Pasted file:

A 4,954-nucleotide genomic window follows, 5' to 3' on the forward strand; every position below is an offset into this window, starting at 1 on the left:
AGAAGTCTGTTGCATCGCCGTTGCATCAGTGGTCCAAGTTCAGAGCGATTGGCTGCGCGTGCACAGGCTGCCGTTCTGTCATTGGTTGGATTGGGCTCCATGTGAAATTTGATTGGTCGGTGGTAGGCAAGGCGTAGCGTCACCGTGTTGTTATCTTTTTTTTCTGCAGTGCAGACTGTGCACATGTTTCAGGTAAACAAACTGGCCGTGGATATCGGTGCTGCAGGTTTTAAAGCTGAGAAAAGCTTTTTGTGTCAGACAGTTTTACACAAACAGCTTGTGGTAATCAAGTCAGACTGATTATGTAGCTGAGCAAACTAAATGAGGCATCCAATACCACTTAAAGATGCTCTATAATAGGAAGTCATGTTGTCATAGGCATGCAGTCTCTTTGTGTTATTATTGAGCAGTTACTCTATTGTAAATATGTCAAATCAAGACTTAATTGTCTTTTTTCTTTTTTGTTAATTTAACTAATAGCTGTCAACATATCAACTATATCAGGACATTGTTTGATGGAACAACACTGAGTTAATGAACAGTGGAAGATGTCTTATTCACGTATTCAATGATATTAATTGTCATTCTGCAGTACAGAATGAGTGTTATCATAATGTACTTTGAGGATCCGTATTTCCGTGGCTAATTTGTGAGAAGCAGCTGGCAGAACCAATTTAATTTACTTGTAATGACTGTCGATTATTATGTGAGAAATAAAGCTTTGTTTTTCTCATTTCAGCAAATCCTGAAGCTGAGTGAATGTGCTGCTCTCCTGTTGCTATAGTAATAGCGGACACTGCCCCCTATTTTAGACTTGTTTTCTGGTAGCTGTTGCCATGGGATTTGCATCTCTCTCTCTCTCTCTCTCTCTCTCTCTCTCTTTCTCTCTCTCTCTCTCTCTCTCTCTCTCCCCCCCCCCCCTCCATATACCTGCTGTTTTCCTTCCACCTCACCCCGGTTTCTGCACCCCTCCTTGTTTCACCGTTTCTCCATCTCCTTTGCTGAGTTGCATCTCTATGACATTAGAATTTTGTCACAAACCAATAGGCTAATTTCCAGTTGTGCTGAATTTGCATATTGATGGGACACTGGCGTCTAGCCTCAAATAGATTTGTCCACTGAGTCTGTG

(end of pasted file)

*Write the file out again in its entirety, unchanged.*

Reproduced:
A 4,954-nucleotide genomic window follows, 5' to 3' on the forward strand; every position below is an offset into this window, starting at 1 on the left:
AGAAGTCTGTTGCATCGCCGTTGCATCAGTGGTCCAAGTTCAGAGCGATTGGCTGCGCGTGCACAGGCTGCCGTTCTGTCATTGGTTGGATTGGGCTCCATGTGAAATTTGATTGGTCGGTGGTAGGCAAGGCGTAGCGTCACCGTGTTGTTATCTTTTTTTTCTGCAGTGCAGACTGTGCACATGTTTCAGGTAAACAAACTGGCCGTGGATATCGGTGCTGCAGGTTTTAAAGCTGAGAAAAGCTTTTTGTGTCAGACAGTTTTACACAAACAGCTTGTGGTAATCAAGTCAGACTGATTATGTAGCTGAGCAAACTAAATGAGGCATCCAATACCACTTAAAGATGCTCTATAATAGGAAGTCATGTTGTCATAGGCATGCAGTCTCTTTGTGTTATTATTGAGCAGTTACTCTATTGTAAATATGTCAAATCAAGACTTAATTGTCTTTTTTCTTTTTTGTTAATTTAACTAATAGCTGTCAACATATCAACTATATCAGGACATTGTTTGATGGAACAACACTGAGTTAATGAACAGTGGAAGATGTCTTATTCACGTATTCAATGATATTAATTGTCATTCTGCAGTACAGAATGAGTGTTATCATAATGTACTTTGAGGATCCGTATTTCCGTGGCTAATTTGTGAGAAGCAGCTGGCAGAACCAATTTAATTTACTTGTAATGACTGTCGATTATTATGTGAGAAATAAAGCTTTGTTTTTCTCATTTCAGCAAATCCTGAAGCTGAGTGAATGTGCTGCTCTCCTGTTGCTATAGTAATAGCGGACACTGCCCCCTATTTTAGACTTGTTTTCTGGTAGCTGTTGCCATGGGATTTGCATCTCTCTCTCTCTCTCTCTCTCTCTCTCTCTCTTTCTCTCTCTCTCTCTCTCTCTCTCTCTCCCCCCCCCCCCTCCATATACCTGCTGTTTTCCTTCCACCTCACCCCGGTTTCTGCACCCCTCCTTGTTTCACCGTTTCTCCATCTCCTTTGCTGAGTTGCATCTCTATGACATTAGAATTTTGTCACAAACCAATAGGCTAATTTCCAGTTGTGCTGAATTTGCATATTGATGGGACACTGGCGTCTAGCCTCAAATAGATTTGTCCACTGAGTCTGTG